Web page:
Radiofrequency ablation (RFA) is a medical procedure that uses an electric current to heat up a small area of nerve tissue to prevent the transmission of pain signals. The treatment could provide lasting relief for patients with chronic pain in the lower back, neck, and arthritic joints.
Conditions Treated by Radiofrequency Ablation
RFA may help treat the following chronic pain conditions:
- Arthritis of the spine
- Sacroiliac joint inflammation
- Facet joint inflammation
- Neck, back, knee, and peripheral nerve pain
Who is a Candidate For Radiofrequency Ablation?
Radiofrequency ablation may be right for patients with chronic pain that has not responded to other treatment, such as pain medication and physical therapy.
The procedure is not recommended for patients with an active infection, allergies to local anesthetics, or bleeding disorders.
How to Prepare for Radiofrequency Ablation
Patients should wear comfortable clothes that are easy to remove and put on. They should avoid wearing jewelry or body piercings, as metal may interfere with RFA’s electric currents.
Patients will be advised not to eat within six hours of the procedure. However, clear liquids may be consumed up until two hours before the appointment. The healthcare provider will provide patients with detailed instructions on what time they can stop and resume eating and drinking normally.
Patients will need to provide their physician with a list of all medications they are currently taking. Medications that aren’t daily or essential may need to be paused until after the procedure.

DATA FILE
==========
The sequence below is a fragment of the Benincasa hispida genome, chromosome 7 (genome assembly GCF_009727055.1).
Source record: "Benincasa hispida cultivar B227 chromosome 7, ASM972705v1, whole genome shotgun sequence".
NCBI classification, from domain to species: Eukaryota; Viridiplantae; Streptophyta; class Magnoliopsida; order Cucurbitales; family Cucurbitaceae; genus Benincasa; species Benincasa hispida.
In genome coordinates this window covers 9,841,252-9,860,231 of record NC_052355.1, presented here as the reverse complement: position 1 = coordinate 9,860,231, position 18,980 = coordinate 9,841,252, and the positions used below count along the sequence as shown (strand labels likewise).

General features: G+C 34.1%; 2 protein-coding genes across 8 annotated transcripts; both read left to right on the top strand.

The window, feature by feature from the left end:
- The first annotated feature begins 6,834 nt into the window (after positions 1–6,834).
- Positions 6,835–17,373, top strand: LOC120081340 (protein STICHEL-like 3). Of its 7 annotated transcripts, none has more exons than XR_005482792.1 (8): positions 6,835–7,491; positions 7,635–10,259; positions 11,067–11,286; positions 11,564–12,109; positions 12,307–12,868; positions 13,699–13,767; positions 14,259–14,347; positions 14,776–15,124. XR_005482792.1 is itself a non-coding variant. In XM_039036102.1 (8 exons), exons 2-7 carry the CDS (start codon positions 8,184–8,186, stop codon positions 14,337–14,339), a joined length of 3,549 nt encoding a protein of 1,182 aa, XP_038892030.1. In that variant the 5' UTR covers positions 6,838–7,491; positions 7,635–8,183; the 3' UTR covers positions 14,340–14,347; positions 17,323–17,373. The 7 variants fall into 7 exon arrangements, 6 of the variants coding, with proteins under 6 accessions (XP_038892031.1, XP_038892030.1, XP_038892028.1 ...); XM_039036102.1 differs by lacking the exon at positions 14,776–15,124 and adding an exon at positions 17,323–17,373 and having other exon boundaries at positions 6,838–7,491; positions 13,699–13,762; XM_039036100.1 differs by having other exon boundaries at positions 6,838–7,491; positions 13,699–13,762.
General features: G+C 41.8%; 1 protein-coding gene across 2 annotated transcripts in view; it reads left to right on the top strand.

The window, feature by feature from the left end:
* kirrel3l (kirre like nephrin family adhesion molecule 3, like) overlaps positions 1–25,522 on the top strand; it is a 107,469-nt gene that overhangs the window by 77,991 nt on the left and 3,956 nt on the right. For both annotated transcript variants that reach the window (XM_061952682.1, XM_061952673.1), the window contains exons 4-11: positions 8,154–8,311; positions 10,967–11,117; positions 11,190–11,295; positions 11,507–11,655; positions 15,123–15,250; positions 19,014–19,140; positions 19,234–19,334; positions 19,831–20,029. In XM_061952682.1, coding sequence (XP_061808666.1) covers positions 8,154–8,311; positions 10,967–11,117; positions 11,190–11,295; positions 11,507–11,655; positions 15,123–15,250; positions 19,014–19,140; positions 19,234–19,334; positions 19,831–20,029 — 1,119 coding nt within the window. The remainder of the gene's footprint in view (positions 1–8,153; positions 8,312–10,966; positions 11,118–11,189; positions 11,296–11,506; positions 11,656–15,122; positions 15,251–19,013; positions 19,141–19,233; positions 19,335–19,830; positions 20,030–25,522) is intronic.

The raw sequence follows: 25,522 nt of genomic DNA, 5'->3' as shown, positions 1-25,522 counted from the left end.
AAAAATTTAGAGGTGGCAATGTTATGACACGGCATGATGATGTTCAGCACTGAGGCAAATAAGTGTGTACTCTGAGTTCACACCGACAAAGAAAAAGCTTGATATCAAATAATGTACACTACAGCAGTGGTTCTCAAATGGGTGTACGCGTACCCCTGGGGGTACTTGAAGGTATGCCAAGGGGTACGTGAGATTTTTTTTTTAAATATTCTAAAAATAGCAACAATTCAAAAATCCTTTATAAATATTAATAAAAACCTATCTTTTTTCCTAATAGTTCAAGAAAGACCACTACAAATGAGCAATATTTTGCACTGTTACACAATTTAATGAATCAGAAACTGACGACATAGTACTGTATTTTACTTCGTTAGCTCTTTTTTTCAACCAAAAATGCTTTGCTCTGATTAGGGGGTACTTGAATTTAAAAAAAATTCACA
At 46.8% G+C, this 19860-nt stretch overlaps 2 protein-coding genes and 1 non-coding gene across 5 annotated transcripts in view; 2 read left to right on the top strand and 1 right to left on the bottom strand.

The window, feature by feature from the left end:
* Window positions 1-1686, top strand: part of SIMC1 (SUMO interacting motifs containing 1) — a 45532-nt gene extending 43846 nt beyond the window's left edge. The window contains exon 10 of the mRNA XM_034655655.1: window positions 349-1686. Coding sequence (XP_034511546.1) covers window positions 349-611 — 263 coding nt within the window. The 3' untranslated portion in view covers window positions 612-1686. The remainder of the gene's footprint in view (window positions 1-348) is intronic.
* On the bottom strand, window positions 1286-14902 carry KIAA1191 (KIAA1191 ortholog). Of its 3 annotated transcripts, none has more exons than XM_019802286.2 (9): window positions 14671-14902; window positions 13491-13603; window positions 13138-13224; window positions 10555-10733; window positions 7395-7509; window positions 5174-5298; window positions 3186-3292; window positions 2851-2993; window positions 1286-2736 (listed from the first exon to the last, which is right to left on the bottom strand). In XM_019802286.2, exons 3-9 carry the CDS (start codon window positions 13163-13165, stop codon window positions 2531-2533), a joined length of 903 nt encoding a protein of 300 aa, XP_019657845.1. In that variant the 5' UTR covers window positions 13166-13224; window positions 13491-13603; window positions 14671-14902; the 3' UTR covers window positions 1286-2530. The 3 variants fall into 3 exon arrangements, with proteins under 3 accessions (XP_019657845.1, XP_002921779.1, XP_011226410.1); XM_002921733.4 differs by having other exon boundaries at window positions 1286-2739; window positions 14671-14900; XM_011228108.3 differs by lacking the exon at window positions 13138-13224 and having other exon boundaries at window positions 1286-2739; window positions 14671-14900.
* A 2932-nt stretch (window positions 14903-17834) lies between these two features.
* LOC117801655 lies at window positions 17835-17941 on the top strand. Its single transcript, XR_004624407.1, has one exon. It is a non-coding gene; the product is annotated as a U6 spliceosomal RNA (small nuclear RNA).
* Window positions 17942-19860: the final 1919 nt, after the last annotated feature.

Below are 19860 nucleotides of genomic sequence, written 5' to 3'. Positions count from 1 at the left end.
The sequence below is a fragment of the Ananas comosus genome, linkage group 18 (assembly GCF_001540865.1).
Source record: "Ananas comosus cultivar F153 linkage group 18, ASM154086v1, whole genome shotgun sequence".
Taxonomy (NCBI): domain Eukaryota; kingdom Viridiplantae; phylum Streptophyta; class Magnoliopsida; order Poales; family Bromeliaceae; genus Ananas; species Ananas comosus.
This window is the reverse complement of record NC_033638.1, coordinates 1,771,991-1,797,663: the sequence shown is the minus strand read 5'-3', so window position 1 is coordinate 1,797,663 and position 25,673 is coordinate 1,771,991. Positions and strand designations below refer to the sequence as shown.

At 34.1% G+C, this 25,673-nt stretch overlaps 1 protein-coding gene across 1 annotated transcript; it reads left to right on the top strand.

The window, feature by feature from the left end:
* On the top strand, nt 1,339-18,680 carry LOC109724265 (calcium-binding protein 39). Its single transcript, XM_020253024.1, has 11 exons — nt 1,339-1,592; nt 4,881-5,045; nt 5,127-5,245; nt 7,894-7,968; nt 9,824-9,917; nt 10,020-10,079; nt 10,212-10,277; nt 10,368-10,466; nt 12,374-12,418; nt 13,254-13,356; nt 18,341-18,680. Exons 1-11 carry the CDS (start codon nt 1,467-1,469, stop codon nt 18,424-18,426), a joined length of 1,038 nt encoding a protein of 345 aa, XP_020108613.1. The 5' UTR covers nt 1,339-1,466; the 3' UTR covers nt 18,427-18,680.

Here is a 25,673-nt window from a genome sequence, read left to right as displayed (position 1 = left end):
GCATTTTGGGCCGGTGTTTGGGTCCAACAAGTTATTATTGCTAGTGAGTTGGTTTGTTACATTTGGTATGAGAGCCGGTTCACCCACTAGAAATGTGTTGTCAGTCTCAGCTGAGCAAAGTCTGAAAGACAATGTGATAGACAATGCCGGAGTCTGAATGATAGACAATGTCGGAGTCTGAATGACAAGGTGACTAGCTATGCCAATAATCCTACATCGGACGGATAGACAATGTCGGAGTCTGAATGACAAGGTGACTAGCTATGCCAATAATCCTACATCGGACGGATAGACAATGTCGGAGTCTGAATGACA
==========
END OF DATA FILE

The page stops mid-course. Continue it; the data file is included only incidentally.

On the day of the procedure, patients should bring their photo ID, health insurance card, and any other necessary paperwork. They will also need to make arrangements for someone to drive them home after the procedure. The sedative medication administered during RFA will make the patient feel drowsy.
What to Expect During The Procedure
Patients can expect the following during radiofrequency ablation treatment:
An intravenous medication will be given to relax the patient.
The patient will lie on their stomach or back on an X-ray table.
The doctor will numb the treatment area with a local anesthetic.
Then, the physician will use X-ray guidance to insert a thin needle into the painful area.
A microelectrode will be inserted through the needle and the doctor will ask the patient if they feel a tingling sensation. This will help the doctor identify the right treatment area.
A small radiofrequency current will be sent through the electrode to heat the nerve tissue.
After the procedure, the patient is free to go home.
Risks of Radiofrequency Ablation
Radiofrequency ablation is very safe, with low risk of complications. Adverse effects, such as infection and bleeding at the incision site and nerve damage, are uncommon.
Temporary side effects of radiofrequency ablation can include:
Weakness or numbness in the legs
Swelling and bruising at the incision site
After The Procedure
Patients can resume their regular diet and medications immediately, but should avoid driving or engaging in any rigorous activity for 24 hours after the procedure.
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